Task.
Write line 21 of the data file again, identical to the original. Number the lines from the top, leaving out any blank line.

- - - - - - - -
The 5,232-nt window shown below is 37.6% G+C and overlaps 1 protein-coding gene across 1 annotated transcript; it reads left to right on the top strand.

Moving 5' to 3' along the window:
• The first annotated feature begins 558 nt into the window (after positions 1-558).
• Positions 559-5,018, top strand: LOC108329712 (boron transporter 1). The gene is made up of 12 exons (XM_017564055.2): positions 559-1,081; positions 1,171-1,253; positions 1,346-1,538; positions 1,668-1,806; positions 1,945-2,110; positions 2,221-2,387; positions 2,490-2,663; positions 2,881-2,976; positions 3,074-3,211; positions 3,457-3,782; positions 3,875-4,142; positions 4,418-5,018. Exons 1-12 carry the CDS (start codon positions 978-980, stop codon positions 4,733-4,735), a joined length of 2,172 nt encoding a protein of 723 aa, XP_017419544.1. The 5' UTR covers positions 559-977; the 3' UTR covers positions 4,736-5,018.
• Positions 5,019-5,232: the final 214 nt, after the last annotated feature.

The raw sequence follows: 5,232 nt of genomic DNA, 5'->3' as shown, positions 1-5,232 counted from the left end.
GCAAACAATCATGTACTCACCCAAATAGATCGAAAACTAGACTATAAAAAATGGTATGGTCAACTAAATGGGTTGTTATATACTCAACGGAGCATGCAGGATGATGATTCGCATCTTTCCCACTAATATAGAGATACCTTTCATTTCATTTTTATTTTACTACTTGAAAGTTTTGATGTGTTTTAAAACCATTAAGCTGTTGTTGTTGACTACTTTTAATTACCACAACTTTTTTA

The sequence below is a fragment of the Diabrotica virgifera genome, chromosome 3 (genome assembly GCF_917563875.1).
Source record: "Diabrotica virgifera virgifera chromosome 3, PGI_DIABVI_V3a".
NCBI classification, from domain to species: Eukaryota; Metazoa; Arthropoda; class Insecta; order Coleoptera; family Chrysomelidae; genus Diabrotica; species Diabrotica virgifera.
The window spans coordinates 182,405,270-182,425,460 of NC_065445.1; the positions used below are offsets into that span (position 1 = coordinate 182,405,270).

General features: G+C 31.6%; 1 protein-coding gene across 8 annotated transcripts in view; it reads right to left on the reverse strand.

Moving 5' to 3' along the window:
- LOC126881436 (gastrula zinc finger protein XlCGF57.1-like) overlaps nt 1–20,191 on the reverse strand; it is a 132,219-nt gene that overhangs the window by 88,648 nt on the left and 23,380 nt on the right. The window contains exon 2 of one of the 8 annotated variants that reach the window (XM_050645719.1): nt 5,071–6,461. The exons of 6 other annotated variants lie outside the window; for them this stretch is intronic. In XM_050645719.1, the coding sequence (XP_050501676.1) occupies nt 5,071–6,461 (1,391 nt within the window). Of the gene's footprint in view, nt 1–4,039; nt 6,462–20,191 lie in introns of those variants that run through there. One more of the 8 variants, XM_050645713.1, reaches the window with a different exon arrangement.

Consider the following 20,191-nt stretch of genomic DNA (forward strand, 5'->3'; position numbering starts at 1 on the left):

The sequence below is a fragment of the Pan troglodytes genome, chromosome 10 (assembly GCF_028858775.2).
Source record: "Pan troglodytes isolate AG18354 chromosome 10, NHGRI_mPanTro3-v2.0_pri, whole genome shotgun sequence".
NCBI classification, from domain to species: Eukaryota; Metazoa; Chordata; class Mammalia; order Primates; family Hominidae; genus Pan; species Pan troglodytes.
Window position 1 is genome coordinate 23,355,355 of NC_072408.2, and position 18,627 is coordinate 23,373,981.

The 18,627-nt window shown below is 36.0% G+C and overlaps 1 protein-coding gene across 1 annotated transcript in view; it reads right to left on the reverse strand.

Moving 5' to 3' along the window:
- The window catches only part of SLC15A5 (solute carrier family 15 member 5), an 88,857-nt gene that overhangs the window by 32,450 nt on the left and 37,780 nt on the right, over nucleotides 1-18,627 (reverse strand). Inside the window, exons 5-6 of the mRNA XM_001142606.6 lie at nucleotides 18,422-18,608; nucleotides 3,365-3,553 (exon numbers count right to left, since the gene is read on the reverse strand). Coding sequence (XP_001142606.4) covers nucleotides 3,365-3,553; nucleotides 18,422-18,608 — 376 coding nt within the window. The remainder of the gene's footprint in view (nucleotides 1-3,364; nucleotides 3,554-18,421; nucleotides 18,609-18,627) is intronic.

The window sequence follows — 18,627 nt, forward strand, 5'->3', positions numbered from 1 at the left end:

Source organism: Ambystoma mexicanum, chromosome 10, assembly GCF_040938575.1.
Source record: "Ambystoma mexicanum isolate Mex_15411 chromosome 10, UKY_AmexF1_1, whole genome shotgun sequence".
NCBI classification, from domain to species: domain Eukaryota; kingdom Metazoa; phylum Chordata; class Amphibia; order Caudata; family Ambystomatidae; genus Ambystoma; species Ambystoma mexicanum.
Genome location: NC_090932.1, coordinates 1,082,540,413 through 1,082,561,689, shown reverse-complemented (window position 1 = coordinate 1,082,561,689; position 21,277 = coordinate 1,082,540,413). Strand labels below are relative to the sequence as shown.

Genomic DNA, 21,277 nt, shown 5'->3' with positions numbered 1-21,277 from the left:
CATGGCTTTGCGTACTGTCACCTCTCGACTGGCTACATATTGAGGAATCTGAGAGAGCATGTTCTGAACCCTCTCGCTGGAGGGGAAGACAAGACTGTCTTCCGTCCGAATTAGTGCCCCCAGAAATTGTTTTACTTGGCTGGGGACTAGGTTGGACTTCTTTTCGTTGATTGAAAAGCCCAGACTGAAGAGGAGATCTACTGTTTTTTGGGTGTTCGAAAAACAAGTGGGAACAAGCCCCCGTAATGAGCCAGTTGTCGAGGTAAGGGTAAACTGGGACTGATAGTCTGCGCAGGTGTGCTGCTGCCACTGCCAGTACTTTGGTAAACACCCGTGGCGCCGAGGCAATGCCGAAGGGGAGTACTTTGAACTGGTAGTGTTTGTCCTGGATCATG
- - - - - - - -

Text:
Moving 5' to 3' along the window: